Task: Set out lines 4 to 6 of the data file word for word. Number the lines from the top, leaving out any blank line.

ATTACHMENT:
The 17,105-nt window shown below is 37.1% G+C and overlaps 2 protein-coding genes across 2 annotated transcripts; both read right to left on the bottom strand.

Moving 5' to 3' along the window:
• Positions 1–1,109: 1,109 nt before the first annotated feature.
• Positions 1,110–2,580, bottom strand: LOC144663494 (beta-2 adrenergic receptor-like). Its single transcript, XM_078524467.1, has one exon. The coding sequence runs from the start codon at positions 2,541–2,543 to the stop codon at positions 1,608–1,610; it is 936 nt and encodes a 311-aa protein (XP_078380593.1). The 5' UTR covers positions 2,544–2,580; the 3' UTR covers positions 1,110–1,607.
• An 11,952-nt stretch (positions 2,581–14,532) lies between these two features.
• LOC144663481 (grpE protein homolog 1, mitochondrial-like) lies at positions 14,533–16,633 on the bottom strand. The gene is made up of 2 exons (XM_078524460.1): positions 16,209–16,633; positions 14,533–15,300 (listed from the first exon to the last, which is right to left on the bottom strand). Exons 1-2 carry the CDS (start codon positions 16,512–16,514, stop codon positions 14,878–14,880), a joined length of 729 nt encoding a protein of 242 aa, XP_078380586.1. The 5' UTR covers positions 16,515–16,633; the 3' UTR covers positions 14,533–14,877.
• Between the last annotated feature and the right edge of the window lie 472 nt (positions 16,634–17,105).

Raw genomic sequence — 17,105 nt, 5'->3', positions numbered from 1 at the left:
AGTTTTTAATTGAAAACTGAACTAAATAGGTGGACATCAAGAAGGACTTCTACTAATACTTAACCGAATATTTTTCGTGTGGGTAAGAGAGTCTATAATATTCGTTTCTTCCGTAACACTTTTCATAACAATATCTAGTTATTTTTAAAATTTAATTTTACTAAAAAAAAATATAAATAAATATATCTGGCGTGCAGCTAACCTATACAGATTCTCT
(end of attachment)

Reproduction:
• Positions 1,110–2,580, bottom strand: LOC144663494 (beta-2 adrenergic receptor-like). Its single transcript, XM_078524467.1, has one exon. The coding sequence runs from the start codon at positions 2,541–2,543 to the stop codon at positions 1,608–1,610; it is 936 nt and encodes a 311-aa protein (XP_078380593.1). The 5' UTR covers positions 2,544–2,580; the 3' UTR covers positions 1,110–1,607.
• An 11,952-nt stretch (positions 2,581–14,532) lies between these two features.
• LOC144663481 (grpE protein homolog 1, mitochondrial-like) lies at positions 14,533–16,633 on the bottom strand. The gene is made up of 2 exons (XM_078524460.1): positions 16,209–16,633; positions 14,533–15,300 (listed from the first exon to the last, which is right to left on the bottom strand). Exons 1-2 carry the CDS (start codon positions 16,512–16,514, stop codon positions 14,878–14,880), a joined length of 729 nt encoding a protein of 242 aa, XP_078380586.1. The 5' UTR covers positions 16,515–16,633; the 3' UTR covers positions 14,533–14,877.